Highly fictionalized account (see 'goofs' for examples) of the life of George Armstrong Custer from his arrival at West Point in 1857 to his death at the battle of the Little Big Horn in ... See full summary »
Olivia de Havilland,
Arriving at Medicine Bow, eastern schoolteacher Molly Woods meets two cowboys, irresponsible Steve and the "Virginian," who gets off on the wrong foot with her. To add to his troubles, the ... See full summary »
During the war for Texas independence, one man leaves the Alamo before the end (chosen by lot to help others' families) but is too late to accomplish his mission, and is branded a coward. ... See full summary »
Phoebe Titus is a tough, swaggering pioneer woman, but her ways become decidedly more feminine when she falls for California bound Peter Muncie. But Peter won't be distracted from his ... See full summary »
A fictionalized account of the life of William F. "Buffalo Bill" Cody. A hunter and Army Scout in the early part of his life, he rescues a US Senator and his beautiful daughter, Louisa Frederici. Cody is portrayed as someone who admires and respects the Indians and is a good friend of Yellow Hand who will eventually become Chief of the Cheyenne. Everyone else, including the military, politicians and businessmen on the other hand hate the Indians and are perfectly prepared to trample on their lands and destroy their buffalo hunting grounds. He's eventually forced to fight the Cheyenne however. He's also met a writer, Ned Buntline, who writes about Cody's exploits and he becomes a sensation when he travels East. His career is not assured however, particularly when he attacks those in positions of authority over their maltreatment of the Native American population. He eventually establishes his wild west show that becomes an international sensation. Written by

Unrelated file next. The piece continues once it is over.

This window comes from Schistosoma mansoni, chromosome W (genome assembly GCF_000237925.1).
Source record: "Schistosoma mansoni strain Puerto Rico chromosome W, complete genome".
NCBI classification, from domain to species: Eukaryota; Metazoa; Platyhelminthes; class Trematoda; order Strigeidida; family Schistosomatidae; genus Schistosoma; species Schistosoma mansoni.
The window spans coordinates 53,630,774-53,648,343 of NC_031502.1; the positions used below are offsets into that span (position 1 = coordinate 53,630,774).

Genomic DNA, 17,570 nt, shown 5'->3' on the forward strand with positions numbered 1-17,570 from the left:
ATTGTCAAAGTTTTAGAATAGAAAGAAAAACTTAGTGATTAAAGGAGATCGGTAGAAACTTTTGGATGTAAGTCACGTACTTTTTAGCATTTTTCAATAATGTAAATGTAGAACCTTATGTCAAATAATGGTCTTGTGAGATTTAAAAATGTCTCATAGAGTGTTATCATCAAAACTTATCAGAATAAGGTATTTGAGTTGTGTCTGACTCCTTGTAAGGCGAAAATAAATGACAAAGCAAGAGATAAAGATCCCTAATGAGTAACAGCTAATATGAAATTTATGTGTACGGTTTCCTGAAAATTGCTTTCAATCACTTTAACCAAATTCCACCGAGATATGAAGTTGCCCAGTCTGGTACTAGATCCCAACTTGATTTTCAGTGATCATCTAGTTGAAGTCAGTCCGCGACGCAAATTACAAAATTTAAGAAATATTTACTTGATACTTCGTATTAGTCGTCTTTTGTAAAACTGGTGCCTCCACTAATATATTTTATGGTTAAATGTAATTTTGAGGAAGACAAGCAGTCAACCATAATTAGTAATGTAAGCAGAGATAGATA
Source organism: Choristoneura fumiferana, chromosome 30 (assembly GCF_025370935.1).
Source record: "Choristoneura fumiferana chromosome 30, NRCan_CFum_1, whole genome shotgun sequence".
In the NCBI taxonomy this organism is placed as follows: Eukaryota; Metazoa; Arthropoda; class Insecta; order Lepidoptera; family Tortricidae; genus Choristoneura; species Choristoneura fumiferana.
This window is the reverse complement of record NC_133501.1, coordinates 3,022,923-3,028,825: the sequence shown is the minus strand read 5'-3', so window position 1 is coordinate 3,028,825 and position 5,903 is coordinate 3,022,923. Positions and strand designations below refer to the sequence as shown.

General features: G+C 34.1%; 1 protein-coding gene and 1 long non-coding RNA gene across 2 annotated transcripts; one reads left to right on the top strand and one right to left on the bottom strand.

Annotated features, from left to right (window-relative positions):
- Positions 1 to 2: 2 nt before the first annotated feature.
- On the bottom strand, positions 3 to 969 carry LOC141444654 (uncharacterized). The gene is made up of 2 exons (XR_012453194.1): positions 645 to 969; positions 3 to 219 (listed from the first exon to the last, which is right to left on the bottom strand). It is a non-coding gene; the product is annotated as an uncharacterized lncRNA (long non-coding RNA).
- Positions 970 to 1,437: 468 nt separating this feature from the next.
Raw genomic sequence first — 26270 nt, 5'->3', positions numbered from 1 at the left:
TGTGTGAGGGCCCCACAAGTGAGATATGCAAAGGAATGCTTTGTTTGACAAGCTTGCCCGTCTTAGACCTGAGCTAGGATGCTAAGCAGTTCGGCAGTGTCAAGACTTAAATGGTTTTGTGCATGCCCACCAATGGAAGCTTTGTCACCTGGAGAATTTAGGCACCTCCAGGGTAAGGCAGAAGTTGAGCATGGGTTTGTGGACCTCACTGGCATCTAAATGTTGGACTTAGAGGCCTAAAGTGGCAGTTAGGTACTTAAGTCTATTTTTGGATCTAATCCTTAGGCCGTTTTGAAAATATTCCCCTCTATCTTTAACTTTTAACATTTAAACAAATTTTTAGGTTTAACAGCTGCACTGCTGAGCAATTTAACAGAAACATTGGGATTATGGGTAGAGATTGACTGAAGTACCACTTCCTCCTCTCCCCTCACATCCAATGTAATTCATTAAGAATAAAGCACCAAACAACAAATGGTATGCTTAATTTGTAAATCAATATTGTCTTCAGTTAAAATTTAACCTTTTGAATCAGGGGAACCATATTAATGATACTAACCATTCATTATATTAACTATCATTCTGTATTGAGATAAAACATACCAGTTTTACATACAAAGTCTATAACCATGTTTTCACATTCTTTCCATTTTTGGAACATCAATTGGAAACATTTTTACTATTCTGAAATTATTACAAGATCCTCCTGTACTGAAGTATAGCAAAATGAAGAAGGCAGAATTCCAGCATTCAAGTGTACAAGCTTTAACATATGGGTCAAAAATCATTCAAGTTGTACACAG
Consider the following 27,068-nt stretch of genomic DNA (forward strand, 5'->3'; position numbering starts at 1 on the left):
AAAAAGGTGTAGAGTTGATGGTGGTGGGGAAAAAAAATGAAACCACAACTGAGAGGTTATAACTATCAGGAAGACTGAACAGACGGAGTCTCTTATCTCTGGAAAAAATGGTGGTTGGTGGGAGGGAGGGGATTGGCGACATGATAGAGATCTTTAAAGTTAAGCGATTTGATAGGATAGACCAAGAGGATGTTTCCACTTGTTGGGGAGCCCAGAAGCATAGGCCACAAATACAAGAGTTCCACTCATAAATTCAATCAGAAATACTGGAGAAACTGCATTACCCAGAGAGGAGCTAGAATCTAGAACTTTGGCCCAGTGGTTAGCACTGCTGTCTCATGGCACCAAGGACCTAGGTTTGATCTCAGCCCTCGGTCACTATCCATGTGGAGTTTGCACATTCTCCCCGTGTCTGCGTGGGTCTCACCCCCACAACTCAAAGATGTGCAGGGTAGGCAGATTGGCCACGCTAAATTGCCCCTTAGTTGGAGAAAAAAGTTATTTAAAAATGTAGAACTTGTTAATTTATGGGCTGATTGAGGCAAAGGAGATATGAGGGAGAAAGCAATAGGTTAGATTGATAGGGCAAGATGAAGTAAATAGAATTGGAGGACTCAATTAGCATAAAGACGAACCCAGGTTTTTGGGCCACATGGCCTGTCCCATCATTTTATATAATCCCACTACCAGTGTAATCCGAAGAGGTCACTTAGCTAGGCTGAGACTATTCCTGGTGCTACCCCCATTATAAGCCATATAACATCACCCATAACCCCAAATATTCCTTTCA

Seen behind the opening and closing credits, the image of a Native American warrior on a horse is of a sculpture by American-born artist James Earle Fraser. The End of the Trail statue is located in Waupun, Wisconsin. It was added to the National Register of Historic Places in 1980. See more »
After Kit Carson Cody dies (in 1876) the attending doctor describes diphtheria as being caused by "a germ in the water system and sewerage." However, the first recorded instance of this disease being linked to unclean drinking wells was first published in the British Medical Journal in 1880. In the 1870s, in the USA, the real cause of the disease was still unknown. See more »
When this film was made, people were still in love with cars, freeways and bringing progress to the west. So it was quite an achievement to bring to the screen a divided hero, who from one side admired the Indian way of life, and who understood that the killing of the buffaloes would bring misery to the natives, but at the same time arranged buffalo hunts for people of the east, and as a scout helped the army fight the Indians. When he goes east and see stories written about him by Ned Buntline we know that it is impossible for him (as for any human being) to live up to them, and he is bound to end up in ridicule. People nowadays are more ecology conscious and that makes this film more meaningful than in 1944. The first part of the film shows the west and the war with the Indians with excellent battle scenes and great color. Maureen O'Hara is more beautiful than in any other film I've seen her and so is Linda Darnell. The second part is when Buffalo Bill goes east, and that is when the film is at its best.
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